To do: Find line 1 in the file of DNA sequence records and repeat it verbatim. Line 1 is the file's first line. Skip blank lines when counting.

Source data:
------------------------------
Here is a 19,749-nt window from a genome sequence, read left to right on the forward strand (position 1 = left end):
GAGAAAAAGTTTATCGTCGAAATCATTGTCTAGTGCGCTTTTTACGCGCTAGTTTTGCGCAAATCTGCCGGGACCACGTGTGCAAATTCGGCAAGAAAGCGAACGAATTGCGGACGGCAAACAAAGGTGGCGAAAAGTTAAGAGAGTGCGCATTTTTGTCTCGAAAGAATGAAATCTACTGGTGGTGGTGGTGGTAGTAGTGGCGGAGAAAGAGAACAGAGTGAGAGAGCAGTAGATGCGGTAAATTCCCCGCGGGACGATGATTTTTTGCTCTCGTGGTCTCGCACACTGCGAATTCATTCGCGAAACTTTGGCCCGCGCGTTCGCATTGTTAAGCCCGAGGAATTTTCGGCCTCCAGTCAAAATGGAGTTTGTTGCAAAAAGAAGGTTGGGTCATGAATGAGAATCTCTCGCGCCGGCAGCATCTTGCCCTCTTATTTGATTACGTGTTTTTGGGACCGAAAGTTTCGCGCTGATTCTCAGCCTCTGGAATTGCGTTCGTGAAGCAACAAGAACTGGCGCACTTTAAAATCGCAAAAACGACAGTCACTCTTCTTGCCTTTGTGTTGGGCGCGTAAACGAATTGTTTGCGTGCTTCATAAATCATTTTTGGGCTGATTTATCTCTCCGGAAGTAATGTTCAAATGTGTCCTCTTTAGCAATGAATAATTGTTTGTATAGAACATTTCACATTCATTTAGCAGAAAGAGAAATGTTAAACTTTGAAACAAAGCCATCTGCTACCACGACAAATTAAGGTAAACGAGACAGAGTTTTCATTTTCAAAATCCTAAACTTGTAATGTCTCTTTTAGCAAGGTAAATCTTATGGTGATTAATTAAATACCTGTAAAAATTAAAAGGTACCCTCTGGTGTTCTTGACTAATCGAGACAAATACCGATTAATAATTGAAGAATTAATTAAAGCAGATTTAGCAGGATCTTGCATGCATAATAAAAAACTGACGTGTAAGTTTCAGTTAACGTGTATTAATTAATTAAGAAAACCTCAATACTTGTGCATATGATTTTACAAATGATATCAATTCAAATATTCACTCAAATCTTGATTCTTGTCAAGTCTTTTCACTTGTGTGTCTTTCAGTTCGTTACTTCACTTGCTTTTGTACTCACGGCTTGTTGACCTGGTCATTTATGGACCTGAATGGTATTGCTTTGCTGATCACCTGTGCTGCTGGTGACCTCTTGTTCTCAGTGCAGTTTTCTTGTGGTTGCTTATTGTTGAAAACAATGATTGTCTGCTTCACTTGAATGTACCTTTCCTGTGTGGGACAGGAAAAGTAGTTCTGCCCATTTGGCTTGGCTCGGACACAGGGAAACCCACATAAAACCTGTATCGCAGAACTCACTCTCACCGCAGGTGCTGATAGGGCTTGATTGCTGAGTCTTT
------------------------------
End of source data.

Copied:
Here is a 19,749-nt window from a genome sequence, read left to right on the forward strand (position 1 = left end):